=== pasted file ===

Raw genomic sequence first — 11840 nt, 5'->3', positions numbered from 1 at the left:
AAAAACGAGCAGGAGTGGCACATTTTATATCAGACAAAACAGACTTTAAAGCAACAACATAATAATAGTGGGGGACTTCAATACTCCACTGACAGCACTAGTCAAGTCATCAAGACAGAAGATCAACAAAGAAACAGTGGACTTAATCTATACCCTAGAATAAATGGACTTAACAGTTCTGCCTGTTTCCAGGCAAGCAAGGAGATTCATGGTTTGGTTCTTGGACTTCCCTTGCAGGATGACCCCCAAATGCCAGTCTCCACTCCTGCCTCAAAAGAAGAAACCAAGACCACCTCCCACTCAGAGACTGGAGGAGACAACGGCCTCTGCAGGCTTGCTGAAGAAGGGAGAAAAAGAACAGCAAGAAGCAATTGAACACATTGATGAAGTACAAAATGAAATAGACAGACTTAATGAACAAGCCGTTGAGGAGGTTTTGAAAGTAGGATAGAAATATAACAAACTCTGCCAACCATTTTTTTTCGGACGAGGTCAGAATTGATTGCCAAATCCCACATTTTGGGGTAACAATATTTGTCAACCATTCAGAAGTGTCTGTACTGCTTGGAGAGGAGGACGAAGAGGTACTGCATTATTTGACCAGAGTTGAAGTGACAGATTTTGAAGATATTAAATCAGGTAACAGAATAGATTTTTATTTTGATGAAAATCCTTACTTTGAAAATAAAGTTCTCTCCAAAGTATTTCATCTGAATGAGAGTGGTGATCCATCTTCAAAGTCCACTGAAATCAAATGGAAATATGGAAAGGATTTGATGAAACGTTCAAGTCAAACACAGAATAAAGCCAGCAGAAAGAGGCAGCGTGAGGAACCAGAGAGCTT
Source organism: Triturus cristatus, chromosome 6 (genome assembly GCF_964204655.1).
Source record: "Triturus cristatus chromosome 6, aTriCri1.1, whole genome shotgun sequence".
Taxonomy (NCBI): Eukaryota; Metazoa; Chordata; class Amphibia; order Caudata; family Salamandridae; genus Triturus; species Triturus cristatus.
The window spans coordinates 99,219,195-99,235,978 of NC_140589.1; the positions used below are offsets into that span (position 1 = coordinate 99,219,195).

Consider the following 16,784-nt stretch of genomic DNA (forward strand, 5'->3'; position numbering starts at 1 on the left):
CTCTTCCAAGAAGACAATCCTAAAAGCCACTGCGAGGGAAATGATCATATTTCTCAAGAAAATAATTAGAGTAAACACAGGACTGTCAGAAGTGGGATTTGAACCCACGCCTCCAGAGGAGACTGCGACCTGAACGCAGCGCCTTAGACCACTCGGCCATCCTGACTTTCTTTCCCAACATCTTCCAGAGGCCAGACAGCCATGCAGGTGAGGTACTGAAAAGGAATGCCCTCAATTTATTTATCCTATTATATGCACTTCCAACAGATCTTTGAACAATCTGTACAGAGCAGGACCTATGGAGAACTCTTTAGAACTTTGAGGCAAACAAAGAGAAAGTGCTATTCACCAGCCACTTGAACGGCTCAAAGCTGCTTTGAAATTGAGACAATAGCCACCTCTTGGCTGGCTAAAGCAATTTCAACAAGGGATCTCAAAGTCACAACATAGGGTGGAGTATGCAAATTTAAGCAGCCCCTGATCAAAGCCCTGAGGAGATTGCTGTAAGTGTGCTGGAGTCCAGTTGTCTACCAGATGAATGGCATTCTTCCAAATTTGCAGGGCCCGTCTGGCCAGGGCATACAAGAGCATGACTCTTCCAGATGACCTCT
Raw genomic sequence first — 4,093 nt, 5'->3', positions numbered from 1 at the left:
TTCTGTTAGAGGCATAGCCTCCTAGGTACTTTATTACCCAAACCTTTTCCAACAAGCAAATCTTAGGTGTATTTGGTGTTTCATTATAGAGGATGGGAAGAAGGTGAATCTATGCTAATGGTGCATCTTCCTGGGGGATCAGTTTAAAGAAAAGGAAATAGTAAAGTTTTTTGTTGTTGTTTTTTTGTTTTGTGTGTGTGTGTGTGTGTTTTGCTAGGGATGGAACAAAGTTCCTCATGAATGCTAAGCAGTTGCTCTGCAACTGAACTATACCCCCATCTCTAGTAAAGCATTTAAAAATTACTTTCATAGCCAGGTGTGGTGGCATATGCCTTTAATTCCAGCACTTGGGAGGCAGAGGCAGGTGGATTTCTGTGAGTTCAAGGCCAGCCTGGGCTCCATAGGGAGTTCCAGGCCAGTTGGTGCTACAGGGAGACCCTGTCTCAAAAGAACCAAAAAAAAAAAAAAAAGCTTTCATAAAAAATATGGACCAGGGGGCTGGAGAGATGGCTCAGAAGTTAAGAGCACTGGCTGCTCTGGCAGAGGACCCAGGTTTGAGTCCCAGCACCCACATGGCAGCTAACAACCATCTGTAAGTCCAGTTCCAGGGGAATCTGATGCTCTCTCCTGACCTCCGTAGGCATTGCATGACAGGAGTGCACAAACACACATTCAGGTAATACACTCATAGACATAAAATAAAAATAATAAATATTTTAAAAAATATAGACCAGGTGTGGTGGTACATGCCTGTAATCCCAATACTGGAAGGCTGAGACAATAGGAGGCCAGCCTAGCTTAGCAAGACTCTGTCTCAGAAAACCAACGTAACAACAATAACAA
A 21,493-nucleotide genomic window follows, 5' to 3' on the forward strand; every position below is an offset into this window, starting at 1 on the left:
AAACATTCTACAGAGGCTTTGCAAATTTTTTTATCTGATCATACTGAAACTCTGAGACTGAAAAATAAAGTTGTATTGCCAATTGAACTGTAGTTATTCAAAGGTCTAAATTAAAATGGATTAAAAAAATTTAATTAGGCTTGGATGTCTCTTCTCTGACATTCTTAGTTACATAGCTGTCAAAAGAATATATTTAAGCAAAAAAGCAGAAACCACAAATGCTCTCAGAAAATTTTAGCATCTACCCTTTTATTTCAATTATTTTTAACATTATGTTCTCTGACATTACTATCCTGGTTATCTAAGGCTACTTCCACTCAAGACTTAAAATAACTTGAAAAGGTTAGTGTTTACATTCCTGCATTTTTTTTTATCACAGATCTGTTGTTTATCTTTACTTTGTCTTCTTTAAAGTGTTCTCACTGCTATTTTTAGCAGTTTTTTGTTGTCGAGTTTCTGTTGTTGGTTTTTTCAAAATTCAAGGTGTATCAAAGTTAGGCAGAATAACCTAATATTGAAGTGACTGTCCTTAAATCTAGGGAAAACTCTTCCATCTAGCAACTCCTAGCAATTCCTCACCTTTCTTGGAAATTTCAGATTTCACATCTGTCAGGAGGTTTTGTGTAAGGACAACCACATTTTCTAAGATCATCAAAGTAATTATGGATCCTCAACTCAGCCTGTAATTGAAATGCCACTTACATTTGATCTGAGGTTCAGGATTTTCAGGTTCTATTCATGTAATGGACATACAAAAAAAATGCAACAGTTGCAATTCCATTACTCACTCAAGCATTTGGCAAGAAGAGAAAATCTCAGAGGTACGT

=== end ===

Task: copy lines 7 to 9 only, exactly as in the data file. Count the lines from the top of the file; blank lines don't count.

Consider the following 16,784-nt stretch of genomic DNA (forward strand, 5'->3'; position numbering starts at 1 on the left):
CTCTTCCAAGAAGACAATCCTAAAAGCCACTGCGAGGGAAATGATCATATTTCTCAAGAAAATAATTAGAGTAAACACAGGACTGTCAGAAGTGGGATTTGAACCCACGCCTCCAGAGGAGACTGCGACCTGAACGCAGCGCCTTAGACCACTCGGCCATCCTGACTTTCTTTCCCAACATCTTCCAGAGGCCAGACAGCCATGCAGGTGAGGTACTGAAAAGGAATGCCCTCAATTTATTTATCCTATTATATGCACTTCCAACAGATCTTTGAACAATCTGTACAGAGCAGGACCTATGGAGAACTCTTTAGAACTTTGAGGCAAACAAAGAGAAAGTGCTATTCACCAGCCACTTGAACGGCTCAAAGCTGCTTTGAAATTGAGACAATAGCCACCTCTTGGCTGGCTAAAGCAATTTCAACAAGGGATCTCAAAGTCACAACATAGGGTGGAGTATGCAAATTTAAGCAGCCCCTGATCAAAGCCCTGAGGAGATTGCTGTAAGTGTGCTGGAGTCCAGTTGTCTACCAGATGAATGGCATTCTTCCAAATTTGCAGGGCCCGTCTGGCCAGGGCATACAAGAGCATGACTCTTCCAGATGACCTCT
Raw genomic sequence first — 4,093 nt, 5'->3', positions numbered from 1 at the left: